Child protection officers are to be investigated by the police complaints watchdog over delays in acting on intelligence about hundreds of suspected paedophiles.
The Independent Police Complaints Commission said it will investigate how staff at the Child Exploitation and Online Protection Centre (Ceop), which is now part of the National Crime Agency (NCA), dealt with information received by Canadian police in July 2012.
The NCA made a referral to the IPCC in September last year after it emerged Ceop had failed to contact police forces concerning the intelligence - provided by Toronto police under an operation called Project Spade - for over a year.
It emerged last year that the tip-offs included information about disgraced Cambridgeshire medic Myles Bradbury as well as teachers Martin Goldberg and Gareth Williams, who both secretly filmed children.
Williams, from Cardiff, is now serving a five-year jail term but Goldberg was found dead a day after police first contacted him.
IPCC commissioner Carl Gumsley said: " The public are rightly concerned about the safety of the most vulnerable members of society and issues concerning the protection of children.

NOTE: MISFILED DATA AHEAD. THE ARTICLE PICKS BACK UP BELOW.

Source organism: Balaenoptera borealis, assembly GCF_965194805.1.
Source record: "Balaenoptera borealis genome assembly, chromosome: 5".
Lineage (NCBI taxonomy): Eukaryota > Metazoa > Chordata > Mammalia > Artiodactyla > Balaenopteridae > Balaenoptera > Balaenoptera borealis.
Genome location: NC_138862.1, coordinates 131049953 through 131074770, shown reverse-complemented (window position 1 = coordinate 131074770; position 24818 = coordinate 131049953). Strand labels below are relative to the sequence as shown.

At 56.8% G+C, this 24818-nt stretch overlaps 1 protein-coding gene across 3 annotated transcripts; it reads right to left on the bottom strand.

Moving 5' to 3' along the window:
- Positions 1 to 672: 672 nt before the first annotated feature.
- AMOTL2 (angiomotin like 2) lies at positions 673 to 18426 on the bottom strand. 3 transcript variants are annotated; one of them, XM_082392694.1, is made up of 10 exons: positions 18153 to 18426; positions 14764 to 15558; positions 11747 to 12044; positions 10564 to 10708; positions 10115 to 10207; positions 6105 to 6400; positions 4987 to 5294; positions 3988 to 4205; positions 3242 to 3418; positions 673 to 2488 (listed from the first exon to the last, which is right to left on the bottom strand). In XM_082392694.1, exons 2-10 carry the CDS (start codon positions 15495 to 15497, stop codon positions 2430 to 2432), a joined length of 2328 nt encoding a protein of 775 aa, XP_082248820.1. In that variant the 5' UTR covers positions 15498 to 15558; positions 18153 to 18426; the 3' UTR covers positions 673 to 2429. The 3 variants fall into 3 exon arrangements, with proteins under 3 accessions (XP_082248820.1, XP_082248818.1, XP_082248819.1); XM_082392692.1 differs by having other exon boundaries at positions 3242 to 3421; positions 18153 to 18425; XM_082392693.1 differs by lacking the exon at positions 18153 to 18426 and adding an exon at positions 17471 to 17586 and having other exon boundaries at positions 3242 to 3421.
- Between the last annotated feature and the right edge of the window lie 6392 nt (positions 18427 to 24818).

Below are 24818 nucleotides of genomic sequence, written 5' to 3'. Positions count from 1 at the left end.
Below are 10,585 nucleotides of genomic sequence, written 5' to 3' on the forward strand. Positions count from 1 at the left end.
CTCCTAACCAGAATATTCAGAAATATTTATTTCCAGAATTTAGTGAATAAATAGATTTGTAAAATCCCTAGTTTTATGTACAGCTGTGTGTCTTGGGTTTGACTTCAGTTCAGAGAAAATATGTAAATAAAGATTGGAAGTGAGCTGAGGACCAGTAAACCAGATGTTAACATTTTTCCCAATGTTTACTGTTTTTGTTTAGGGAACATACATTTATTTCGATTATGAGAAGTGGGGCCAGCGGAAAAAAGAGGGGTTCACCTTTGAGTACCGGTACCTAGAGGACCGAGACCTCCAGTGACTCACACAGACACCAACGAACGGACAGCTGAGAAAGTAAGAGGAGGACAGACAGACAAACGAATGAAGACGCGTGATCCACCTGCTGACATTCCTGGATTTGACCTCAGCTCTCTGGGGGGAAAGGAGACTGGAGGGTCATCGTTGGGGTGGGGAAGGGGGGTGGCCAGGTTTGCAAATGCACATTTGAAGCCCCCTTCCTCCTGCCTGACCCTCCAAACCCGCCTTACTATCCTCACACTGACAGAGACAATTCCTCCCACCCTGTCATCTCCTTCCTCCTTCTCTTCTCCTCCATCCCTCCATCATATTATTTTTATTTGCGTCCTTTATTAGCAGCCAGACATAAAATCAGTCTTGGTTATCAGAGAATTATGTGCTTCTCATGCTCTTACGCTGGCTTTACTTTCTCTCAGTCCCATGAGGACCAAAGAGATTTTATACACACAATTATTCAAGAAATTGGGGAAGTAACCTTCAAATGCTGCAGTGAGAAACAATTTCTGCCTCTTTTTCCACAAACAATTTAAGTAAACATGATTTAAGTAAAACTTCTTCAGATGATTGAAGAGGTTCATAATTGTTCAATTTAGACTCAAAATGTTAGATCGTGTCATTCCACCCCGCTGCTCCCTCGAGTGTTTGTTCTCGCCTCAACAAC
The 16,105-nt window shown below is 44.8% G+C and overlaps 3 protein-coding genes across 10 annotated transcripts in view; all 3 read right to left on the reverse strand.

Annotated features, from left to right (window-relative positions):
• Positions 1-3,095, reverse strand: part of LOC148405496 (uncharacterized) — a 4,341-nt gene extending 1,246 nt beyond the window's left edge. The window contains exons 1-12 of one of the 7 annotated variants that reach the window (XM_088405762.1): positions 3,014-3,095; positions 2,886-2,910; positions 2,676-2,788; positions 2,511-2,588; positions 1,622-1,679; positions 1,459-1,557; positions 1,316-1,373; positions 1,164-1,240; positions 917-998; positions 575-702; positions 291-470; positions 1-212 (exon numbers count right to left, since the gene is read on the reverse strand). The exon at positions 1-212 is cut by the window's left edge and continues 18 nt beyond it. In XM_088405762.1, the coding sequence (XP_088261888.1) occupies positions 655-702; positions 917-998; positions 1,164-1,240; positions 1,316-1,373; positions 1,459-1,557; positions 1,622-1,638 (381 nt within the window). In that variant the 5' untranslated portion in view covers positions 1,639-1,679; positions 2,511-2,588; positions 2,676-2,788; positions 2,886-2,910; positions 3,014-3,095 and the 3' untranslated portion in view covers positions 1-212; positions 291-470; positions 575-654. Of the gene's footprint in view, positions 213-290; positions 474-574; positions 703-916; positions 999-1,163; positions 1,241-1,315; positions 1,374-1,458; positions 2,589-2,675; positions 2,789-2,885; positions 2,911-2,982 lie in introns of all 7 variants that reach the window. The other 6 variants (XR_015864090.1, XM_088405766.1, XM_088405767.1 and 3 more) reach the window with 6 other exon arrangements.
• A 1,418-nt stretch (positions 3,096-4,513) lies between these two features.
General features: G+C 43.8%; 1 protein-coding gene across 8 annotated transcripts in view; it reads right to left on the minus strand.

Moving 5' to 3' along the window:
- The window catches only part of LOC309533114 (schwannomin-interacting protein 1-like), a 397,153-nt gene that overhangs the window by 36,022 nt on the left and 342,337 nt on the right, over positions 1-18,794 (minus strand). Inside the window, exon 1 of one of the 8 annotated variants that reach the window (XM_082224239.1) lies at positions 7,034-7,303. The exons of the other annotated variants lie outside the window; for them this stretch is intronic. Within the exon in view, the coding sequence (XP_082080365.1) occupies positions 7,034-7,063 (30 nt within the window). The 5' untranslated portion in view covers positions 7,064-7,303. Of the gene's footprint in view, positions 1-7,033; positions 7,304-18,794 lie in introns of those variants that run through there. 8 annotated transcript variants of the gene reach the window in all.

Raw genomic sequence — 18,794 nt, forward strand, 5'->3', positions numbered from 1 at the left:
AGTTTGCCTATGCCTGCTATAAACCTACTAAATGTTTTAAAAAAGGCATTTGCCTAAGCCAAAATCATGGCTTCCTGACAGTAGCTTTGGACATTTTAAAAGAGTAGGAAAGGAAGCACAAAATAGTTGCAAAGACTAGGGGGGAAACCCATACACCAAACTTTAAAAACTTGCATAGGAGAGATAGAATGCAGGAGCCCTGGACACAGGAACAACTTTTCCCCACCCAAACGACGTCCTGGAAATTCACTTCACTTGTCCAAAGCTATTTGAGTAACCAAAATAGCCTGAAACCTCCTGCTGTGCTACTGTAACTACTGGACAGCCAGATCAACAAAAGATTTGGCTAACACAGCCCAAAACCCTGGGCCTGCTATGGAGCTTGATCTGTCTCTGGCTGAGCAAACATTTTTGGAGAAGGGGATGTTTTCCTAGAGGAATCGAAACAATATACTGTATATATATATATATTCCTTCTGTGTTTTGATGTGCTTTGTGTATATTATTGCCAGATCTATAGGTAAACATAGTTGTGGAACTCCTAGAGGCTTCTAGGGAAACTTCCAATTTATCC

"Independent IPCC investigators will be examining closely the actions taken by Ceop and NCA officers and staff over a 16-month period to determine if they acted appropriately and promptly as well as looking at any possible organisational failings."
Following the initial referral, the IPCC asked the NCA for more information, including whether any individual staff should be referred.
Last month, the NCA and Lincolnshire Police subsequently referred the actions of three officers, two NCA officers and one junior Lincolnshire officer who was on secondment with Ceop at the time.
Investigators in Toronto gave 2,345 pieces of intelligence linked to accessing child abuse images to Ceop, which included customer details of purchasers of indecent DVDs and videos.
But it was only in November 2013 that the information was finally passed on to police, when Ceop was taken into the newly-created NCA.
Among the tip-offs was paediatric doctor Myles Bradbury, who was later jailed for 22 years for abusing 18 sick boys in his care and possessing 16,000 indecent images.
Another man on the list, teacher Martin Goldberg, was found dead the day after police first called on him.
A subsequent search of his house was conducted and 7,257 indecent images of children that he had downloaded from the internet were found.
In addition, 1,468 images that appeared to have been created by Mr Goldberg were discovered, including 465 images depicting nudity that appeared to have been taken or recorded at Southend Leisure and Tennis Centre swimming pool changing rooms.
A further 75 depicting nudity that appeared to have been taken or recorded by Mr Goldberg at Thorpe Hall School boys' changing rooms were also found.
Cardiff deputy head Gareth Williams, 48, admitted 31 charges including nine of voyeurism and 20 of making indecent photos last May.